My inspiration for cooking are the recipes that came from Great-great-grandma Gee, Great-grandma Coen, and Grandma Warfel, which say a pinch of this, a handful of that, and season to taste for a pound or so. As far as I am concerned what is fresh and available or in season dictates a lot of the ingredients, and what is on allowed on the low-fat, low carb list dictates the rest.
G-g-g-ma Gee bequeathed to us a recipe for “Pickled Beets” or “Pickled Anything” which depends on large quantities of any kind of vinegar (white, apple cider, or wine) and large quantities of anything sweet (sugar, molasses, maple syrup, sorgum). With those two basics for a start you can add anything from the herb garden that is available (garlic, coriander, tarragon, thyme, sage, bay, dill, onion, parsley, rosemary, savory, chives, basil, peppers, cardamom, oregano). I’ve used her recipe several times, and of course it’s turned out differently every time, but it’s always good, in my humble opinion. Thank you, G-g-g-ma Gee!
I first ate Curried Beef prepared by my friend Tim, who grew up in Thailand, when we were seminary neighbors. It was so spicy hot that the only way to survive was to keep eating it, and wiping away the tears. Promptly after the meal my colon emptied, but going in it tasted wonderful. It doesn’t have to be that hot. You are in control. You make the decision. The next time I asked to help Tim prepare the meal, and I found out how he did it, and I began to develop a tolerance that removed the untoward side effects.
Two things are essential. If one starts with essential ingredients, you can go anywhere from there. This applies to many things in life. For this recipe it is onion and ginger, at least one whole fresh onion and about three inches of fresh ginger root, both chopped fine and sauteed in oil (olive oil, canola oil, or any oil). Of course I have substituted onion flakes and onion powder, and ground ginger from the can, but I don’t like to. I don’t know what the upper limit on quantity for these two ingredients is. I’ve never found it yet. But one onion and about four ounces of ginger will take care of a pound of something.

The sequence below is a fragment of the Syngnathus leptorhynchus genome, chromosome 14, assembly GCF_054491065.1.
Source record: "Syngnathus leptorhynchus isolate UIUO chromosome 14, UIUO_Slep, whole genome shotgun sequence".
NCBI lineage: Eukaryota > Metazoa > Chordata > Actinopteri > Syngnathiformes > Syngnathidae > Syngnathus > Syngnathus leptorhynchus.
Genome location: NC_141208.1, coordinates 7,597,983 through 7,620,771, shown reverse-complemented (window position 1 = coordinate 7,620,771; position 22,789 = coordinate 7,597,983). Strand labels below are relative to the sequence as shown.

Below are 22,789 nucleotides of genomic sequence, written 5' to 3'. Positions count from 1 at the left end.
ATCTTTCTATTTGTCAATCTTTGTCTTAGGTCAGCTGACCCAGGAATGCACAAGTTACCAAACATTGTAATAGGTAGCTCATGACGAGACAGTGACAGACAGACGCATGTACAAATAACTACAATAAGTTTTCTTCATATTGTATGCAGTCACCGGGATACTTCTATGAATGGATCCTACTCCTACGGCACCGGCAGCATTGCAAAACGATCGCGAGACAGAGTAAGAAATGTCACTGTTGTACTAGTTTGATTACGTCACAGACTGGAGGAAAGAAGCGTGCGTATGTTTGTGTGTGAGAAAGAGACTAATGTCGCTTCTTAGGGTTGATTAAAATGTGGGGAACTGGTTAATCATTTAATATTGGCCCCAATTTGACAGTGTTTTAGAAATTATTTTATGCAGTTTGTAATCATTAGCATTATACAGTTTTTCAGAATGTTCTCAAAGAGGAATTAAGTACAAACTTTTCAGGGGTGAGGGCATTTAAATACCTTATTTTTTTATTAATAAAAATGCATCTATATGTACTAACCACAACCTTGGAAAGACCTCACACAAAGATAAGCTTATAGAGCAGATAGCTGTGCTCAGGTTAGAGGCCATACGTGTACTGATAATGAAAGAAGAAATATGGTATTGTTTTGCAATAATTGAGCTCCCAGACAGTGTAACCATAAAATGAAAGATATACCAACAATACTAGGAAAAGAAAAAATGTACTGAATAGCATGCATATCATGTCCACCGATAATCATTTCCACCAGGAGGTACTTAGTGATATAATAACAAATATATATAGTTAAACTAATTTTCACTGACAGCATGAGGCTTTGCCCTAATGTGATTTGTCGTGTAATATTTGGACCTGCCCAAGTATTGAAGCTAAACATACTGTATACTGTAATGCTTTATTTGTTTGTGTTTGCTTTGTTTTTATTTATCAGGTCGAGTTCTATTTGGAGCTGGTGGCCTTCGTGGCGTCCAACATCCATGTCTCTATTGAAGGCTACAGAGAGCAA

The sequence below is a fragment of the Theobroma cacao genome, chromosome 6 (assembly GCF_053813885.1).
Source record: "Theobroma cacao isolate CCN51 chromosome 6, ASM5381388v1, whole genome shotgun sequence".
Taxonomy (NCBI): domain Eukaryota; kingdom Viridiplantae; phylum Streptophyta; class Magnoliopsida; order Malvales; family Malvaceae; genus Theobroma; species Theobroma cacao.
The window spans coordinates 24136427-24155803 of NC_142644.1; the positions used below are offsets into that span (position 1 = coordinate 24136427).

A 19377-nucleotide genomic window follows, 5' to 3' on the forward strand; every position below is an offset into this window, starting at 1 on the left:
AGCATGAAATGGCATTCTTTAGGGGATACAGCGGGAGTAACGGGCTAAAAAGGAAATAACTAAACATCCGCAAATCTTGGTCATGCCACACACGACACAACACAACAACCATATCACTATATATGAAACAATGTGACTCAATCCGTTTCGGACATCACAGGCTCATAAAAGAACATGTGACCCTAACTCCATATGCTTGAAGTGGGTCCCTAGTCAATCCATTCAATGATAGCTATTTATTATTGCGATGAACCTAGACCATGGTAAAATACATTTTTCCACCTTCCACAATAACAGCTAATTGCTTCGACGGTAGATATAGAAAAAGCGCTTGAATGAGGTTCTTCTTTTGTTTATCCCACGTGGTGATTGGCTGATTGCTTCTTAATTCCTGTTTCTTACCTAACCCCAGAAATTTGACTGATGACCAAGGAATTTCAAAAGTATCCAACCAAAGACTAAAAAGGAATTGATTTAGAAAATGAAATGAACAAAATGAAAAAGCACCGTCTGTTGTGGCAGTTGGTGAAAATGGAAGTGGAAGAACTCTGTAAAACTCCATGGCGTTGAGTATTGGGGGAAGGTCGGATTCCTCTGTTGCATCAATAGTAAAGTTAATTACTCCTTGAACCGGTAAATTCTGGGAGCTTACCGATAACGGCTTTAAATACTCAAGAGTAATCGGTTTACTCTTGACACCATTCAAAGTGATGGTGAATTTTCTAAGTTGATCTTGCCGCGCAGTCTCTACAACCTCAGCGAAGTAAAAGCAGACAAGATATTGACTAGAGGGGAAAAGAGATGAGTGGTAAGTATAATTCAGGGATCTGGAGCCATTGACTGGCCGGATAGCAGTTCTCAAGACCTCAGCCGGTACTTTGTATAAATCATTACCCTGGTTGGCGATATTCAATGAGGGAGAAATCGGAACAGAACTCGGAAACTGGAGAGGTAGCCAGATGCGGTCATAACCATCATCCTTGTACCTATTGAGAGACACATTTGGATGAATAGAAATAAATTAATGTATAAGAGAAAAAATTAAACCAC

At this point you can add a curry powder of choice, or the ingredients of any fresh curry that you choose to make from any of the ingredients that G-g-g-ma Gee suggested for her pickle. In fact if you want to wait until later and make this curry sweet and sour, you can just add her prepared pickle to the mix. Or you can just add any peppers you like, finely chopped, from green, white or black ground pepper to chopped jalapeno, habanero, or Thai peppers. There you may need to be a little careful.
Add a pound of ½ inch cubed beef or chicken or pork or soy substitute stuff, or ground meat, and brown at medium high. If you’re not going to cook this for a few hours, then you can add hard vegetables like potatoes or carrots now or soon. And to hurry the process you may want to tenderize the meat. Or you can just fix the curry sauce and leave out meat, adding fish or vegetables later, after the herbs and spices have cooked through the sauce.
Add water to cover and simmer for at least an hour, if not in a hurry, it may be a couple of hours. But you can also fix a hurried version in about fifteen minutes. Or if you prefer a creamier flavor and texture, substitute coconut milk, half and half, cream, skim milk, or evaporated milk instead of water. Most of these are not allowed on my diet.
If you have found a curry paste from India, Thailand, or Vietnam that you would like to use, you can add at least a tablespoon of it, or follow directions on the package if you can find someone to translate them, after the mixture has simmered for a while. Or just live dangerously. It will usually take the place of most of the other seasonings added after the onion and ginger. And it will thicken the curry without needing to add much other thickener.
After the long simmer, add a thickener to the mix, corn starch or flour as needed. Then add any precooked meat, fish or vegetables that you do not want to turn to mush. If you want some of these to remain crisp then you will be ready to serve it in a minute.
Serve on a bed of rice, white or brown or wild or seasoned or fried, or on noodles or on toast or on steamed vegetables. You can add or subtract any ingredient, as far as I am concerned, except the original two. You can even add some salt if your blood pressure allows it, but I don’t think it is necessary. Usually this dish will serve at least four people, but since it is better on the second and third days, I usually double or triple the recipe, and enjoy the leftovers, if there are any. There usually aren’t. Jan says she will stay married to me if I continue to prepare this occasionally.